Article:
They were looking for more open space for their children than was available in London and close proximity to an airport was also a priority.
Not for one minute did the couple imagine they would end up purchasing Liberton House, a 16th-century, A-listed, fortified building, surrounded by an innovative and newly-restored Renaissance garden. Sandwiched between suburbs and fields at the end of a tree-lined drive in south west Edinburgh, the ochre-harled house was just a short drive to the city centre.
“The house found us,” says Kelly. “We had an eye on the market but thought perhaps a weekend or holiday place would suit. And suddenly we heard about Liberton.” Undaunted by being 29 weeks pregnant with her third child and being refused permission to fly at the last minute, Kelly rushed to the station and caught a train to Edinburgh.
“I fell in love with the house instantly,” she recalls. “But the problem was we were not ready to move.” This was overcome when the owners agreed to sell the house and rent it back for a year.” Jon and Kelly moved in 13 months ago.
She and Jon were “stunned by the beauty of the garden, but slightly daunted and lacking in experience”, so they spent the winter just looking out at the layout they had inherited. By the spring, they felt confident enough, with the help of gardener Paul Smith, to take some tentative steps forward.
The history of the house’s restoration is an intriguing one. Devastated by a fire in 1991, Liberton House, the ancestral home of the Gilmour family, was abandoned and on the verge of being demolished and its land transformed into a car park, when it was bought by architects Nicholas Groves-Raines and his wife, Kristín Hannesdóttir. The couple decided to restore the house, in conjunction with the garden. For this they relied on skeletal remains of walls and an old plan that indicated the layout of the ancient privy garden.
To introduce a contemporary note, they were inspired by renowned Scottish gardeners such as architect Charles Jencks and the late poet Ian Hamilton Finlay. The result was a series of connecting spaces surrounding the house: a walled garden, topiary lawn, wild garden and landform. One of their clients, Robert Dalrymple, whose garden at Broadwoodside in East Lothian is widely regarded as one of Scotland’s most innovative gardens, also had an input, notably in the box and topiary detail.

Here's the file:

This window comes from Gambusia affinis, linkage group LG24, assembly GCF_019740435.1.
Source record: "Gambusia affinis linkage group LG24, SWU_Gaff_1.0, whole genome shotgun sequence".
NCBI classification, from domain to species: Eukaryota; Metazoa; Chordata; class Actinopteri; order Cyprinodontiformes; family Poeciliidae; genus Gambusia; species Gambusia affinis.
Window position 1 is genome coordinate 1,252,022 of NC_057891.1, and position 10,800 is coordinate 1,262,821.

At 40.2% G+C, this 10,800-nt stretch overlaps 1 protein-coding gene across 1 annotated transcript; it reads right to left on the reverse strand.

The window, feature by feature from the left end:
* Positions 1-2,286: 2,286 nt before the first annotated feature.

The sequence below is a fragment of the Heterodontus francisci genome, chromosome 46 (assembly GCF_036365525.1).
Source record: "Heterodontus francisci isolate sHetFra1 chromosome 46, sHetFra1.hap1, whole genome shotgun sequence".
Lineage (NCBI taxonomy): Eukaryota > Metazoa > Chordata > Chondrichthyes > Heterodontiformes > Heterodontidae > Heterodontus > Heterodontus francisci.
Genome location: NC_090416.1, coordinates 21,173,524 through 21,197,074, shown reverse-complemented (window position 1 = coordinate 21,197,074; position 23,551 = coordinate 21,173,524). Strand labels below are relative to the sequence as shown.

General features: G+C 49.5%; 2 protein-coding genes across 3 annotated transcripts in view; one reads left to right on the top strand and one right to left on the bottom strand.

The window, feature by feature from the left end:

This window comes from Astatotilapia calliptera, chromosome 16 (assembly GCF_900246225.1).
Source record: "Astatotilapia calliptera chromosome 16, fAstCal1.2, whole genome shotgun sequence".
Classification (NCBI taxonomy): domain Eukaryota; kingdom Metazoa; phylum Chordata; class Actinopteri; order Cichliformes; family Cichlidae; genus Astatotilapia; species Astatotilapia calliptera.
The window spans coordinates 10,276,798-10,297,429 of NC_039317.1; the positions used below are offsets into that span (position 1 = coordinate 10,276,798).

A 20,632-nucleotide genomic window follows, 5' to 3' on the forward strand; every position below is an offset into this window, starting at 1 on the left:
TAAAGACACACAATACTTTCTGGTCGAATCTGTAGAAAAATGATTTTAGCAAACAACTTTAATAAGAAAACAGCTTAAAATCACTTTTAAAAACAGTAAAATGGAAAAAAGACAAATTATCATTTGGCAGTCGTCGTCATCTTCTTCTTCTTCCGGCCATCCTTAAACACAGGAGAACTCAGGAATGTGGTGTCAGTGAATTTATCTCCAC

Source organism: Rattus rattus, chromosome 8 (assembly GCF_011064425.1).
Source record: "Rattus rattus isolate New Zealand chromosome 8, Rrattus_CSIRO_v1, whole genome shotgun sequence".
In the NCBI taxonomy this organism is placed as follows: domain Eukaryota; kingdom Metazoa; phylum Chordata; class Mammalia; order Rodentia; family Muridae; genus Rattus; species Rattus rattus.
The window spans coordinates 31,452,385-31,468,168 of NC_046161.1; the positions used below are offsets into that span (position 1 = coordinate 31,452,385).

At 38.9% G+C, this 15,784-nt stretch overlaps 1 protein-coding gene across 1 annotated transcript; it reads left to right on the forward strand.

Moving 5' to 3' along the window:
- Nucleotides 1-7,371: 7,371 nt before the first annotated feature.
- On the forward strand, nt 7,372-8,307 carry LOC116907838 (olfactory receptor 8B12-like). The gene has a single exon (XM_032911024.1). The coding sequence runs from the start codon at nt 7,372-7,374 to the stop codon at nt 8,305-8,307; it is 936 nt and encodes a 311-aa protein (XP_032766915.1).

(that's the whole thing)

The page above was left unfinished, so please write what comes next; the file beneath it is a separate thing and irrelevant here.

Entered through a side gate, the walled garden opens up into a Renaissance-inspired layout of box parterres packed with colourful perennials, herbs, vegetables and fruit.
The soft palate of old scented roses, including Rosa ‘Reine Victoria’ and ‘Konigen von Denmark’ meld into the salmon pink Rosa ‘Albertine’ on the metal arbour that runs along the central border and over a variety of apple trees.
A wooden gate leads to the topiary lawn where, along the side of the 300-year-old holly hedge, a row of beech buttresses create alcoves for sitting and two rows of simple topiary yew frame the lawn currently in use as a rugby pitch. “It’s right in front of the house so we can see what is going on,” Kelly says.
Robert Dalrymple’s touch is evident in the charming box parterre, laid out in the shape of a Saltire, with contrasting silvery santolina and the geometric yew shapes that run along the line of the holly hedge.
Future plans include the introduction of wild flowers into the banks that slope down from the raised path that runs along the southern perimeter of the garden, to the rear of the walled and topiary spaces. In spring there will also be a bigger display of bulbs.
Wild flowers are also planned for the wild garden, where mown paths lead through a paddock of long grass. Here, Hamilton Finlay’s talent for placing architectural features in an informal, tree-punctuated landscape is evident. Paths lead past a grove of Betula Jacquemontii, toward a central stone urn and towards an allée of lime trees that frames both the view out to the Pentland Hills and back to the house. “There is a view from every angle of the garden,” Kelly points out.
A compact hornbeam maze makes an amusing addition and is a source of endless amusement to the Foley children who also enjoy the Charles Jencks-inspired, 12ft tall landform to the rear of the house. Accessed by serpentine paths, it ensures a tour of this garden finishes with a flourish. Shaped from a mound of earth sitting behind the house, it was inspired by Jencks’ work at the Scottish National Gallery of Modern Art in Edinburgh.
Part of the fun of a visit to this charming garden is seeing it enjoyed by a young family. “It is a magical place for a family,” Kelly agrees. “For us it is a steep learning curve. But we will take things slowly and enjoy it.” With the addition of four chickens and a tree house to the garden, it sounds anything but slow.